Leeds ,
06
July
2016
|
15:16
Europe/London

New sculpture celebrates Little London housing project

Local children have been celebrating now that the largest site on the council’s housing regeneration project is nearing completion.

The school council from Little London community primary school were joined by councillors, contractors and the project team this week to unveil a sculpture and stone artwork created by pupils.

With 68 new flats and 45 new houses and a range of environmental improvements on track to be finished by the end of the year, the area has been transformed.

The centrepiece of a new circular open, green space is a stone sculpture depicting two L’s.

Two stone columns also welcome people to the Carlton Gate area which are surrounded by colourful stones, painted by pupils from Little London community primary school.

As well as the 113 new properties, the council’s partners sc4L and Keepmoat have refurbished 848 homes.

The flagship housing regeneration project is on schedule to provide a total of 388 new properties and refurbish 1,245 homes across communities in Beeston Hill, Holbeck and Little London.

Councillor Debra Coupar, executive member for communities, said:

“You can’t miss the improvements we’ve made in Little London; visually the impact is impressive. The addition of the sculptures and columns are just the icing on the cake.

“We don’t just want to create eye-catching properties or give buildings a face lift. We’ve been absolutely clear that we want to create lasting benefits for residents by rejuvenating their communities.

“With such great progress in Little London, the countdown is on to get to the finish line at Beeston Hill and Holbeck.”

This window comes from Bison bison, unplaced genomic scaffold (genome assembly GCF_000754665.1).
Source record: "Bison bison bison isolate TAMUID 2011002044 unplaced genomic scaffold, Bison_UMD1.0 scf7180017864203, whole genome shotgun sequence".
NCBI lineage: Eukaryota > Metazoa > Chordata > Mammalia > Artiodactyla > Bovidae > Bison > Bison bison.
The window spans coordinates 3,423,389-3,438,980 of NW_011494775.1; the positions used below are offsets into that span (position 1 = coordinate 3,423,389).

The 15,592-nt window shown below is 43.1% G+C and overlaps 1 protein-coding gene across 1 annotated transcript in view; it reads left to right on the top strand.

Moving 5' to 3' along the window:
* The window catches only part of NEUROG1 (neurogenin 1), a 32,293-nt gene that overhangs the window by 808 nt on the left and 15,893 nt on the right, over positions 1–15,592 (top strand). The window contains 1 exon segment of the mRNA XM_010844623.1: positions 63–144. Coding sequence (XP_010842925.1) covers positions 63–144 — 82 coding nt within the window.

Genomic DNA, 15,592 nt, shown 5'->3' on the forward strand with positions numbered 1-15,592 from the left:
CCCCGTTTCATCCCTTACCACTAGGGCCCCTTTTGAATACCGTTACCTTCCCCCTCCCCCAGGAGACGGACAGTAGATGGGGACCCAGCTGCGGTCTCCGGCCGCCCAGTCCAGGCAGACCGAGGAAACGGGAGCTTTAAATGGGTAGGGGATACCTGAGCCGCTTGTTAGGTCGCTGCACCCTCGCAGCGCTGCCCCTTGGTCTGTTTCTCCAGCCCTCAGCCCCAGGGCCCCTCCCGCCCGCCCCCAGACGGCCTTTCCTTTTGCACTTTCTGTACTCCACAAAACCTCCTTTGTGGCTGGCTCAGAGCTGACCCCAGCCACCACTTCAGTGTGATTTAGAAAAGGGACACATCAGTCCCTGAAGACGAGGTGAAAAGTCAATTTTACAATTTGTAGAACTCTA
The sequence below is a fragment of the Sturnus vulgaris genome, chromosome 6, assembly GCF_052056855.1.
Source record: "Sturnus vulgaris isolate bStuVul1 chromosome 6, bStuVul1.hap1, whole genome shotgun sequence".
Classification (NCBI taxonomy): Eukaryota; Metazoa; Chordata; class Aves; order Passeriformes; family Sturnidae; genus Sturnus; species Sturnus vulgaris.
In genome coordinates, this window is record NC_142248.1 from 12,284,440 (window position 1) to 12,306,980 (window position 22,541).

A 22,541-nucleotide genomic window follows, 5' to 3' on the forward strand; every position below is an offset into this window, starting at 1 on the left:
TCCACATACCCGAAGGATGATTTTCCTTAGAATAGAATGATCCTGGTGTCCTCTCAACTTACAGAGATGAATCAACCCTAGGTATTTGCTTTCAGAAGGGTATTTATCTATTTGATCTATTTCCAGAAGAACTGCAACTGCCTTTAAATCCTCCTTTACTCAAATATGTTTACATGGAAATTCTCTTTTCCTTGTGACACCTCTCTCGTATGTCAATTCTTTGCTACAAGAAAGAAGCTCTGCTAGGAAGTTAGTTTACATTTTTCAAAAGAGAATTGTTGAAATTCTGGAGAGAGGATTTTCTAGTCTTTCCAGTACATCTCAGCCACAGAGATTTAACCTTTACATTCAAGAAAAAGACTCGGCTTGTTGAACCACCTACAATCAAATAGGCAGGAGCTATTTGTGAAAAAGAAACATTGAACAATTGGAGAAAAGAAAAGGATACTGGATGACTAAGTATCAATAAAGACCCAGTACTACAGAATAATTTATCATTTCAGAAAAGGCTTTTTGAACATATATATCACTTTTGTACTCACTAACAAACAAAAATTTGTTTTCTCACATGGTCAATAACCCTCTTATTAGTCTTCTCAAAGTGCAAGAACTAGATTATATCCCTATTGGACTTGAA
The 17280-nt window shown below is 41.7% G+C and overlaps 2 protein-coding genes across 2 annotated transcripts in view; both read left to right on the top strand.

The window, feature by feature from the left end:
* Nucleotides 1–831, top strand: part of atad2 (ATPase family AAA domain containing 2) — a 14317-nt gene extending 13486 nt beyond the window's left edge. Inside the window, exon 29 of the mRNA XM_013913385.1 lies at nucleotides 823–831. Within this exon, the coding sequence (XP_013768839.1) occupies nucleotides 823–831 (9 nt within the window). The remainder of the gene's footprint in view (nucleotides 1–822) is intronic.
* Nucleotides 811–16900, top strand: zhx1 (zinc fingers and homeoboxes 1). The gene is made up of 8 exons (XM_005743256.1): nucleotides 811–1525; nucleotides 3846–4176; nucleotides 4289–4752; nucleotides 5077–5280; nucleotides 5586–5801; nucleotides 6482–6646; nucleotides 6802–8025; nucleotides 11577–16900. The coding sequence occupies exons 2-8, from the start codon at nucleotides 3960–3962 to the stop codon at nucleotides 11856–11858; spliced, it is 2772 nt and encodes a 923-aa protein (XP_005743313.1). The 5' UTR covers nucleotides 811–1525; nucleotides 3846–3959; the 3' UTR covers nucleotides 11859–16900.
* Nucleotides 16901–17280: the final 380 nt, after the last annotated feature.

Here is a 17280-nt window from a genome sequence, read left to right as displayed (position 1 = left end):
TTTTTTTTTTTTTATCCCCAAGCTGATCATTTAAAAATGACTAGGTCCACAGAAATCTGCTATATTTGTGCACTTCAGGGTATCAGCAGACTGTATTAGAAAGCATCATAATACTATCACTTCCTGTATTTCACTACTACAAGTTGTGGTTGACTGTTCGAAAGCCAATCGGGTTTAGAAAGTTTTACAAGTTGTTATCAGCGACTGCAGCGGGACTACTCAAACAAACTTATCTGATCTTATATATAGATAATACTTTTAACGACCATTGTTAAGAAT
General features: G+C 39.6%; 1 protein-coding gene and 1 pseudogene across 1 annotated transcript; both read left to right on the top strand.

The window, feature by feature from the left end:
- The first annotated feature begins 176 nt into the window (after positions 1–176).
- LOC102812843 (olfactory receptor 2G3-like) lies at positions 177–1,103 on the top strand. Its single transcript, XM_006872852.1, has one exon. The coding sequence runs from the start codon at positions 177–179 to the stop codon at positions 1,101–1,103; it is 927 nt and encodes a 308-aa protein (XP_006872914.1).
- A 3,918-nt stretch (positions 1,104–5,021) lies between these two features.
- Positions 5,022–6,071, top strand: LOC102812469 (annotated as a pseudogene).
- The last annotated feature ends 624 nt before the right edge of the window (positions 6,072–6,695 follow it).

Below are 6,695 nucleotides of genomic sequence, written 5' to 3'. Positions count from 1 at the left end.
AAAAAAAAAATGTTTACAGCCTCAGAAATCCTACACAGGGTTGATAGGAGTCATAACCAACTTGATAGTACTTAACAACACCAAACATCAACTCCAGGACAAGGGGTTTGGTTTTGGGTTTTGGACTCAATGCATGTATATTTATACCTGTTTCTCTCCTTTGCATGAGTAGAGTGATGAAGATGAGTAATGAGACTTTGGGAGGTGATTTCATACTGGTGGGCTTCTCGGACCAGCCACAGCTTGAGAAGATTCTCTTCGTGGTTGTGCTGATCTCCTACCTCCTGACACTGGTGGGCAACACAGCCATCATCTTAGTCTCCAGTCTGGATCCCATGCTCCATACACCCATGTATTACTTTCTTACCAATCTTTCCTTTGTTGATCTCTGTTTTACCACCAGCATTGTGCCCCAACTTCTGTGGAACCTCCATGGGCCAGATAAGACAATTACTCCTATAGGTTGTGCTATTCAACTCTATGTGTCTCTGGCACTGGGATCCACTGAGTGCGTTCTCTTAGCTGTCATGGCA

Jon Hinchliff, sc4L general manager, said:

“We’re really pleased that this, the largest site on the housing regeneration project is nearing completion. The team are immensely proud of their contribution in helping to create a new neighbourhood.

“The hard work doesn’t stop now though as we’ll continue to support tenants and motor on with the remaining building work and refurbishments.”

Sean Corcoran, Keepmoat regional director, said:

“With lots of insulation and green technology we know that people are reaping the benefits of their energy efficient homes.

“It’s a privilege to be able to help the council deliver its vision for revived communities across Leeds.”

Jill Wood, headteacher at Little London community primary school, said:

“We’ve seen the area change before our very eyes and it’s been great to be active participants in the process and be really involved. This has been fundamental in helping our young people understand the part they play in our community.”

The housing regeneration project is a key part of the council’s ambitious plans to provide 1,000 new council homes by 2018/19.